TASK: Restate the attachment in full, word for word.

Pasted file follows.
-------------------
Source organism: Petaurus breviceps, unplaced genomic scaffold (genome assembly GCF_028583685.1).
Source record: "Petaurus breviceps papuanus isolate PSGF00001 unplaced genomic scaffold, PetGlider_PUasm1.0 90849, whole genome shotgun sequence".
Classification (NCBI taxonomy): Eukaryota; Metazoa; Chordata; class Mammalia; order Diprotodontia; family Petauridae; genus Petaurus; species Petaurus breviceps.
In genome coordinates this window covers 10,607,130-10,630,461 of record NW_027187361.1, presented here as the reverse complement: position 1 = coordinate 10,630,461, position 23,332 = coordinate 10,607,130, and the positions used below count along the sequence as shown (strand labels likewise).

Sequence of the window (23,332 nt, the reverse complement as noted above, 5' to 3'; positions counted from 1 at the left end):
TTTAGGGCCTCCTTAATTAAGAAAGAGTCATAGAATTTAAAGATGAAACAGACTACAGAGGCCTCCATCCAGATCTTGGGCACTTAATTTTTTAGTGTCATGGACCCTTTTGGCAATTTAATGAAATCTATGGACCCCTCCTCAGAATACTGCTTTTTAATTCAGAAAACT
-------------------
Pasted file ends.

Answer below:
Source organism: Petaurus breviceps, unplaced genomic scaffold (genome assembly GCF_028583685.1).
Source record: "Petaurus breviceps papuanus isolate PSGF00001 unplaced genomic scaffold, PetGlider_PUasm1.0 90849, whole genome shotgun sequence".
Classification (NCBI taxonomy): Eukaryota; Metazoa; Chordata; class Mammalia; order Diprotodontia; family Petauridae; genus Petaurus; species Petaurus breviceps.
In genome coordinates this window covers 10,607,130-10,630,461 of record NW_027187361.1, presented here as the reverse complement: position 1 = coordinate 10,630,461, position 23,332 = coordinate 10,607,130, and the positions used below count along the sequence as shown (strand labels likewise).

Sequence of the window (23,332 nt, the reverse complement as noted above, 5' to 3'; positions counted from 1 at the left end):
TTTAGGGCCTCCTTAATTAAGAAAGAGTCATAGAATTTAAAGATGAAACAGACTACAGAGGCCTCCATCCAGATCTTGGGCACTTAATTTTTTAGTGTCATGGACCCTTTTGGCAATTTAATGAAATCTATGGACCCCTCCTCAGAATACTGCTTTTTAATTCAGAAAACT